By Lynne Peeples, Huffington Post
(Thanks to Lynne Peeples and the Huffington Post for this article.)
When his beloved Great Pyrenees Malcolm died of bone cancer at age 6, Luke Robinson resolved to learn why.
“I didn’t even know dogs could get cancer,” he said.
The nagging mystery would send Robinson walking over 2,000 miles from Austin, Texas, to Boston with his other two dogs to raise awareness for canine cancer. It would also inspire his launch of an organization devoted to finding an answer — through the discovery of links between dog and human tumors.
“Breast cancer was the first cancer we funded,” said Robinson, co-founder of the nonprofit 2 Million Dogs . “Under a microscope, a mammary tumor from a dog and from a person look the same.”
As the prolific pink ribbons seek to remind us this month, breast cancer’s grip remains strong and its reach ever-expanding. One in eight women in the U.S. will now face the diagnosis — a rise of 40 percent in just one generation.
Perhaps less well-known, however, is that most breast cancers are not hereditary and that cancer is the leading disease-related killer of dogs, with mammary tumors the most common type afflicting females. (Early spaying significantly reduces the risk of such tumors.) These facts, combined with mounting evidence of harm posed by certain chemicals used on carpets, couches, food bowls, squeaky toys and manicured lawns enjoyed by people and pets — has led some experts and advocates to recommend a shift in breast cancer research and funding.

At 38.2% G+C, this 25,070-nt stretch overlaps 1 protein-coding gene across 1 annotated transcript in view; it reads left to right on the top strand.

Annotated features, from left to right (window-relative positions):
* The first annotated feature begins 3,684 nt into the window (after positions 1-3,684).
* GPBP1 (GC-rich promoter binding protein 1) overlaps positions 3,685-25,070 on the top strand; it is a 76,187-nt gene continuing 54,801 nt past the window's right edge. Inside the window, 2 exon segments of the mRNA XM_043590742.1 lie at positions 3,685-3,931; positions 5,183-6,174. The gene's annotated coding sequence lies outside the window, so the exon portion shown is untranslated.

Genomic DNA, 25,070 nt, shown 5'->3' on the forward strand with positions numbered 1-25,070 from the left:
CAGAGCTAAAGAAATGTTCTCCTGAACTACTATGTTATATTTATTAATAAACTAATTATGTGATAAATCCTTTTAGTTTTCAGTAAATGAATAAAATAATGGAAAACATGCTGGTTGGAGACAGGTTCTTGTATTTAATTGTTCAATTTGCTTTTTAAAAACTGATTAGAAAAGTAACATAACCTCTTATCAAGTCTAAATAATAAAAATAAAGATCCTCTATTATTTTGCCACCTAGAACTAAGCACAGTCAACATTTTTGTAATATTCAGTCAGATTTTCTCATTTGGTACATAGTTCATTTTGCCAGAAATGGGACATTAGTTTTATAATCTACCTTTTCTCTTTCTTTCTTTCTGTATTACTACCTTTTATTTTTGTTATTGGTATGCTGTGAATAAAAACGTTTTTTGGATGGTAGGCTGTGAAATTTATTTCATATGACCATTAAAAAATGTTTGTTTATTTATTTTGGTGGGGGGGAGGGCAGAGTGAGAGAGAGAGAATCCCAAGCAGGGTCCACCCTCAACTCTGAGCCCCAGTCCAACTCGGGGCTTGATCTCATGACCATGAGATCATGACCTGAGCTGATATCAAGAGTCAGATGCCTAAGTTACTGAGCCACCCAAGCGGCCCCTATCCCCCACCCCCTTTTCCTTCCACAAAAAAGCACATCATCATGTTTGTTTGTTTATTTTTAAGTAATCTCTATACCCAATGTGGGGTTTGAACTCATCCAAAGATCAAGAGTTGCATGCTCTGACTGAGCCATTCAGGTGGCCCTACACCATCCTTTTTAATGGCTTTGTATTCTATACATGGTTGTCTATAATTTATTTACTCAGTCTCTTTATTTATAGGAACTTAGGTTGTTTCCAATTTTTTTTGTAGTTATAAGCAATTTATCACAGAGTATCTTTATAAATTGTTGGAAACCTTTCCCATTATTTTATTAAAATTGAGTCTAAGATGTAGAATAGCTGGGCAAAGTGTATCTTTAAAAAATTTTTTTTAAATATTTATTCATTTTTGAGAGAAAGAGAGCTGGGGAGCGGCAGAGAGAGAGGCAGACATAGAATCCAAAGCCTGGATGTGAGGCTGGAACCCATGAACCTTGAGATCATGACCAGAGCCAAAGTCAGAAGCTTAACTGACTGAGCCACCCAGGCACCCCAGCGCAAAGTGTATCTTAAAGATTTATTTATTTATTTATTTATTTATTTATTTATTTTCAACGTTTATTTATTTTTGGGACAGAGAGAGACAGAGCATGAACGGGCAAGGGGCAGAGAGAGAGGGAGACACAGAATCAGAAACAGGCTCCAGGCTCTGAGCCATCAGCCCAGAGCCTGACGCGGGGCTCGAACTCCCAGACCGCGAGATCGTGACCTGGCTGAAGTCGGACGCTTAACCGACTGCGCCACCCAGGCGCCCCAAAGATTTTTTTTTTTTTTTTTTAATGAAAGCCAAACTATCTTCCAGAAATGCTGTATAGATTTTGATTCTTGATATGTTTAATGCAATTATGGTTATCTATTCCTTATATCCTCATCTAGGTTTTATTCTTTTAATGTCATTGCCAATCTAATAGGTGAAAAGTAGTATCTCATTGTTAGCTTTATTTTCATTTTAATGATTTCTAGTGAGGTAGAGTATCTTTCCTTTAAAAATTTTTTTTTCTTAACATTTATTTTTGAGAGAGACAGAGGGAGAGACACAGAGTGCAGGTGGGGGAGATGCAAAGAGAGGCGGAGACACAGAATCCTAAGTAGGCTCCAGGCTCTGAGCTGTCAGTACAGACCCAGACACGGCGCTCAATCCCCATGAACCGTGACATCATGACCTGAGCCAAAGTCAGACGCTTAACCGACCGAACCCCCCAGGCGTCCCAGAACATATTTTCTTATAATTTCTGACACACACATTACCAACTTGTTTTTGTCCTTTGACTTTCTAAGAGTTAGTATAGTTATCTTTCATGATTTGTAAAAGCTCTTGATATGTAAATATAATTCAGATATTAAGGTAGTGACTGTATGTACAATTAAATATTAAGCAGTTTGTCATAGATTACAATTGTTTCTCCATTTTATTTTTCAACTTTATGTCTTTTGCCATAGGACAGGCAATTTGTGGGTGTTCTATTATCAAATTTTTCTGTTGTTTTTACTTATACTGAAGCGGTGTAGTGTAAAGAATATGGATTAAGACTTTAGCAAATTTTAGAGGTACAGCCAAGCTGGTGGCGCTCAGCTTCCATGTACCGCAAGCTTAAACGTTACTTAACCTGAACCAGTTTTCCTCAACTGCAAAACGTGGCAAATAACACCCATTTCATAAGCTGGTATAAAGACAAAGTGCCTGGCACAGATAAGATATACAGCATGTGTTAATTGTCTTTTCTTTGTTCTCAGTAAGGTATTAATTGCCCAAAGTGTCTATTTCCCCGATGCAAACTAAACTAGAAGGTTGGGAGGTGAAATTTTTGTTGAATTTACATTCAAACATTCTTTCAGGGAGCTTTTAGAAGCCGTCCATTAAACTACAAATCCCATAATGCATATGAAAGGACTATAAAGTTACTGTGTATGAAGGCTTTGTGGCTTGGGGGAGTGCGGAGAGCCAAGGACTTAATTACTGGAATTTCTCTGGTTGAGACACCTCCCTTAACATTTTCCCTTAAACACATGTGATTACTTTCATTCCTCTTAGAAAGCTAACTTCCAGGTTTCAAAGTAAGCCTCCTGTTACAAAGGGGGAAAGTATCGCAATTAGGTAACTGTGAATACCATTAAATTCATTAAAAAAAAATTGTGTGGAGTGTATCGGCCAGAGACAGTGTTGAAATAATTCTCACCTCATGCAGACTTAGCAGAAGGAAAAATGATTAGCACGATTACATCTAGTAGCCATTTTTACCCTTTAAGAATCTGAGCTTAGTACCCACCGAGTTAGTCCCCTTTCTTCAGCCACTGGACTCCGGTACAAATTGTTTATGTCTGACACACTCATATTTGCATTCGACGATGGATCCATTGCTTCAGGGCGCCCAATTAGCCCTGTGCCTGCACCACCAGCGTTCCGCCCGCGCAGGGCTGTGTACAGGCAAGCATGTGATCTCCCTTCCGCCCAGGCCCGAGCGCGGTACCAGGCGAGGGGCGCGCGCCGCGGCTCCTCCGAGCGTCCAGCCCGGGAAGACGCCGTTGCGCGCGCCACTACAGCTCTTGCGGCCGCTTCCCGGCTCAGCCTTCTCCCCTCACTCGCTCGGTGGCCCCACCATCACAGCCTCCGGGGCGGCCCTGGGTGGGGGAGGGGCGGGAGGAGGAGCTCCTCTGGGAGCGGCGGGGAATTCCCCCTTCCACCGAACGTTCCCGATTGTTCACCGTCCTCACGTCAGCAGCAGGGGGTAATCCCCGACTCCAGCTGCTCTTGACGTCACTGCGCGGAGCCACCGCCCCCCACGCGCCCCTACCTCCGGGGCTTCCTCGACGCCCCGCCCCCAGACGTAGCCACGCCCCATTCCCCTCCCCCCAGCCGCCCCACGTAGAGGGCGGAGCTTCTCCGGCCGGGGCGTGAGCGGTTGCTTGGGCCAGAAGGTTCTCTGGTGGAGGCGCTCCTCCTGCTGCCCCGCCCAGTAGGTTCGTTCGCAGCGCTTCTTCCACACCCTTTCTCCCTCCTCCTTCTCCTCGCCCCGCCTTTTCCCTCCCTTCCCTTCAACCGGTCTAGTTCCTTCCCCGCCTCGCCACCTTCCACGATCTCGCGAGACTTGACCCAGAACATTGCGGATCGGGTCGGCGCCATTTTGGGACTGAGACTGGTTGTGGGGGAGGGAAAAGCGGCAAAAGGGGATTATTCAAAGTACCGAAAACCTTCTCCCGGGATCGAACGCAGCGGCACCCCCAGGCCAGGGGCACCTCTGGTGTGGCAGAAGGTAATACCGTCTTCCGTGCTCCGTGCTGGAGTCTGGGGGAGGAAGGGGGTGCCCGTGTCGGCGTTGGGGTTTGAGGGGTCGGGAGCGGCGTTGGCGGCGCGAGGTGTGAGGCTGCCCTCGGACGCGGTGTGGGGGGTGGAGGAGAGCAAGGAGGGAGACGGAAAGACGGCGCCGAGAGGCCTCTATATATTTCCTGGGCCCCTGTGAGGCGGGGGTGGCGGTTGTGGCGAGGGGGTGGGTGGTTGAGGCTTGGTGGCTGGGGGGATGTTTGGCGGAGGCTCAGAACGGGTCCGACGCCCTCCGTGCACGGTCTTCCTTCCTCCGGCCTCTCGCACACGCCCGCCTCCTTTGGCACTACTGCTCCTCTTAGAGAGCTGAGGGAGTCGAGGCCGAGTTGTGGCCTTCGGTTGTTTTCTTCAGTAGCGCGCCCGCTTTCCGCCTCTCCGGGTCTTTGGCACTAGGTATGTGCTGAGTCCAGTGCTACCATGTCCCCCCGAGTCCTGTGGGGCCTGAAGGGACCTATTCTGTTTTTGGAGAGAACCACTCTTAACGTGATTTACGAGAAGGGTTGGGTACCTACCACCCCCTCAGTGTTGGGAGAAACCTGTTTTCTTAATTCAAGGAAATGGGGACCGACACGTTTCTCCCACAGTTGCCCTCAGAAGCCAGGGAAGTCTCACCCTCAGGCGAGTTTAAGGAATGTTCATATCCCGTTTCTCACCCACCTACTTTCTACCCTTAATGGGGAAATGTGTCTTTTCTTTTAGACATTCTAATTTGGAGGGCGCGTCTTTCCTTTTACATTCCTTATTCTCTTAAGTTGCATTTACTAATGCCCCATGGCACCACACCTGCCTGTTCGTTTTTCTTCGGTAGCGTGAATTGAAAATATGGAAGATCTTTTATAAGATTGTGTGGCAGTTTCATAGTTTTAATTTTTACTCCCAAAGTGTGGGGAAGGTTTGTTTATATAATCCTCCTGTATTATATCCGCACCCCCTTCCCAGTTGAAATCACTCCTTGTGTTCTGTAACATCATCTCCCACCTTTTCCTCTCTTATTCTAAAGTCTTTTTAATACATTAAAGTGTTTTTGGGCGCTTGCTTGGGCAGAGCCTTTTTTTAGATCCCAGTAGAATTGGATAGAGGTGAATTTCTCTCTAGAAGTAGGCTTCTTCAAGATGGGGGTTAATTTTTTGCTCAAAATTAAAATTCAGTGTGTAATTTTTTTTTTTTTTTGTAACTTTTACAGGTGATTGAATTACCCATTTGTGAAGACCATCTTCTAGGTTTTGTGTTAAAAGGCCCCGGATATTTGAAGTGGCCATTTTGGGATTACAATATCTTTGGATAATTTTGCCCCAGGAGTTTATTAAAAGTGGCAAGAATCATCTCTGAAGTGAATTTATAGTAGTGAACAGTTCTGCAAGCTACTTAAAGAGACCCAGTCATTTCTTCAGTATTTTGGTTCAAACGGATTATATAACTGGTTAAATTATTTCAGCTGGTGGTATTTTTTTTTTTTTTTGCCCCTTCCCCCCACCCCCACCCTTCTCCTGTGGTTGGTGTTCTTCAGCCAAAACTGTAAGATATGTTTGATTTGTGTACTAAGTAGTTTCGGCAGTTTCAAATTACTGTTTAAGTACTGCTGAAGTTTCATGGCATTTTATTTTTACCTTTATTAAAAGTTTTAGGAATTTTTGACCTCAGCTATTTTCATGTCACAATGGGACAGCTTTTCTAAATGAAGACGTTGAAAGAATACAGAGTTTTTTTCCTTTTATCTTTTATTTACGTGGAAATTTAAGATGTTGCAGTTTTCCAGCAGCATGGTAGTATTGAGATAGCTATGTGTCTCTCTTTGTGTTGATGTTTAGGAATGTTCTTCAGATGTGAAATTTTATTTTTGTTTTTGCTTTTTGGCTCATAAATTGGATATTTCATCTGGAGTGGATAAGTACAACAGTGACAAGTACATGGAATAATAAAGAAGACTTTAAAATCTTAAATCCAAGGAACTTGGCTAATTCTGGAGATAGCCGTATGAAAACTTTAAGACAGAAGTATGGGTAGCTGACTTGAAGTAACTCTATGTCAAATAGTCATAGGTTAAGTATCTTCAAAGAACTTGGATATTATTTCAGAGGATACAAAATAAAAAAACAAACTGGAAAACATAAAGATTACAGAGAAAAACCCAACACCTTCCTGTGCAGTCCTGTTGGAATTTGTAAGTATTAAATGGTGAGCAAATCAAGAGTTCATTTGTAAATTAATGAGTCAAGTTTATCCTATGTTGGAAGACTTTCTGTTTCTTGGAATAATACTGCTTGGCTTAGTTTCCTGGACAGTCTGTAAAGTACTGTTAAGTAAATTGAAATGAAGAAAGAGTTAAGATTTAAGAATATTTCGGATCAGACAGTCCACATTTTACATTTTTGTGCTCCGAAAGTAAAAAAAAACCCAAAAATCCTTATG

Only about 10 percent of breast cancer research dollars are devoted to its environmental causes, according to a federal interagency report published in February.
Luke Robinson and his two dogs, Murphy and Hudson, peer from a tent during his canine cancer awareness walk from Austin, Tex. to Boston in 2008. (Marei Burnfield)
“Dogs drink our same water, they are exposed to the same toxins,” Robinson said. “The logical assumption is that indeed there is an environmental basis for these cancers. But a lot of research and funding comes from pharmaceutical companies. And there’s no money in cause and prevention.”
Overall, growing interest in canine cancer has led to new comparative oncology research at the University of Pennsylvania and Princeton University, with financial help from 2 Million Dogs. Investigators are treating shelter dogs that have developed mammary cancer, while gleaning information about the progression of the disease. The researchers hope to identify treatments that will benefit both dogs and humans.
Penn veterinarians previously studied dogs involved in September 11 search and rescue missions thought to be exposed to chemicals in the rubble. They found no elevated rates of major health problems in the decade after the attack.
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